Tuesday, May 24, 2011

Civil War and Film

Kevin Levin is less than optimistic about the upcoming Ridley and Tony Scott film version of Gettysburg.

Will this movie really highlight what was a “visceral, terrifying, and deeply personal experience?”  Wasn’t Ted Turner’s Gettysburg an example of just such a movie or is the difference here that the special effects will set the Scott production apart?  I guess in the end I have trouble believing that any Civil War movie can strip away “the romanticized veneer of the Civil War” entirely.  Our memory of Gettysburg is wrapped up in all kinds of romantic memes from “Brother v. Brother” to “A Battle that Decided the Fate of a Nation.”  We don’t have a Civil War apart from our romantic notions that define its continued significance and meaning.
In a sense we have come a long way in our memory of the Civil War. We now center African-Americans in the experience. Historians almost all call slavery the primary reason for the war. Yet somehow this has not created space for new tales of the War to be told on screen. With the arguable exception of Glory, which still managed to tell a tale of heroic soldiers fighting for what they believed in, our Civil War films have not progressed too much in the last half century. Filmmakers are still as wary of offending Southerners as they were in 1926, when Buster Keaton switched the story of The General from a Union to a Confederate officer in order to appease southern sensibilities. The films aren't as openly racist as Birth of a Nation or even Shenandoah, but they tend to still tell tales of two armies fighting for their beliefs without judgment of their ideology. The message is the glory and valor of putting up a strong fight rather than treason in defense of slavery.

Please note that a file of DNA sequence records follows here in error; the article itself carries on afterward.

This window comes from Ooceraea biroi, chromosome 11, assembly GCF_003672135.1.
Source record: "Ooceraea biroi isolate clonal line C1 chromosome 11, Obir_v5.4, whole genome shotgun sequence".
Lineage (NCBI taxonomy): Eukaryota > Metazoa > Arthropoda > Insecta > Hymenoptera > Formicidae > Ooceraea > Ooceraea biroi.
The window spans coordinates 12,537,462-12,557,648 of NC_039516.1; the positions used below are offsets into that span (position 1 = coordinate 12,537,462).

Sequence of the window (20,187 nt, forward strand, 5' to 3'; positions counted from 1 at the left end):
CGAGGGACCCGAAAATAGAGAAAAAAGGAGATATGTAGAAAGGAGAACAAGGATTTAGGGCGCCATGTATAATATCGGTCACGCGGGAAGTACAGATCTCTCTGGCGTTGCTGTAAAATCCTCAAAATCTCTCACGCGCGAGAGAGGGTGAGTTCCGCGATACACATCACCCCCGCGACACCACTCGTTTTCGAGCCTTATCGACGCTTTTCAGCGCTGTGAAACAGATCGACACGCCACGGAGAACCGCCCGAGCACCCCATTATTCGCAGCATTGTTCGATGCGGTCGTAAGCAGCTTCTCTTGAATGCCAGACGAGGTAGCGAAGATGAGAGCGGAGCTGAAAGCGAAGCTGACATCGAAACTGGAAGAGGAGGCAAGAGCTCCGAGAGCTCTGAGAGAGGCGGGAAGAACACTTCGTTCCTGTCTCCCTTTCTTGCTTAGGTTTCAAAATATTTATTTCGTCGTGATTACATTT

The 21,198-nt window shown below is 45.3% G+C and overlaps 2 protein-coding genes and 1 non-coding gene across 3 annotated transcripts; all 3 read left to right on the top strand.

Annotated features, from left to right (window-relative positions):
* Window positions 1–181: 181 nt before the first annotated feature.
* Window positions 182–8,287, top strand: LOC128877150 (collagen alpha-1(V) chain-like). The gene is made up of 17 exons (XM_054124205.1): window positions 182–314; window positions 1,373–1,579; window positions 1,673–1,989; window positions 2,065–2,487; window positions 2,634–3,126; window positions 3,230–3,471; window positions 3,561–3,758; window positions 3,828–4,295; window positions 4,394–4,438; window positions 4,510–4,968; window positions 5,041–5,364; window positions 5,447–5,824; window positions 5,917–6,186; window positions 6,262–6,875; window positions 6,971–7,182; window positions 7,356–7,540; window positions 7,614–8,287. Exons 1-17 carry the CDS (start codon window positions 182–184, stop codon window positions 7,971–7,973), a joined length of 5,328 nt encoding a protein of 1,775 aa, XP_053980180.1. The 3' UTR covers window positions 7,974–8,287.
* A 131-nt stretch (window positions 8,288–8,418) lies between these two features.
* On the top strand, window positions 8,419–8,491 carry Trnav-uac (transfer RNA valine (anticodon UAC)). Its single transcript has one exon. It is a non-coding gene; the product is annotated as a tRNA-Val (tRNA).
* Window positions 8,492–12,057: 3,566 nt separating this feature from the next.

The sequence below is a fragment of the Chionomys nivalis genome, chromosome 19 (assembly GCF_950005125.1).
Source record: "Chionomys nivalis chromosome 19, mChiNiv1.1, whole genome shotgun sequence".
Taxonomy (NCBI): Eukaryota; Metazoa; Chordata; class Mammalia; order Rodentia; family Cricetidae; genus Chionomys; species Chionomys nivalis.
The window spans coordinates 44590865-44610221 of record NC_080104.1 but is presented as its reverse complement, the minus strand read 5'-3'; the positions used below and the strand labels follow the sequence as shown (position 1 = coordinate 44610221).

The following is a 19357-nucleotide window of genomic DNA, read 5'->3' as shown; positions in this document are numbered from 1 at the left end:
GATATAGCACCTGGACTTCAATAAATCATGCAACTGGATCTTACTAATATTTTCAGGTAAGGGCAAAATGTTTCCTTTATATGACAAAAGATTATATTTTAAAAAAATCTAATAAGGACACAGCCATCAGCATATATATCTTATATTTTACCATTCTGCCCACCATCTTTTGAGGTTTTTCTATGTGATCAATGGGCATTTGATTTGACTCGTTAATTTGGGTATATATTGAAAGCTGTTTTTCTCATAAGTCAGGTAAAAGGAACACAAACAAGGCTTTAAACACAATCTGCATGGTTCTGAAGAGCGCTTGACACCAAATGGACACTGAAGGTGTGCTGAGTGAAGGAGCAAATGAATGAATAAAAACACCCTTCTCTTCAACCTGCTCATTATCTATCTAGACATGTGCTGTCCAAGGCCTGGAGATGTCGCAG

This version of Gettysburg is going to have 3 elements:

1. Gritty war scenes.
2. Manhood defined through war
3. Ideological vacuity

Can we not tell stories that move beyond 19th century battle reunions? I guess not, even when employing our most famous directors.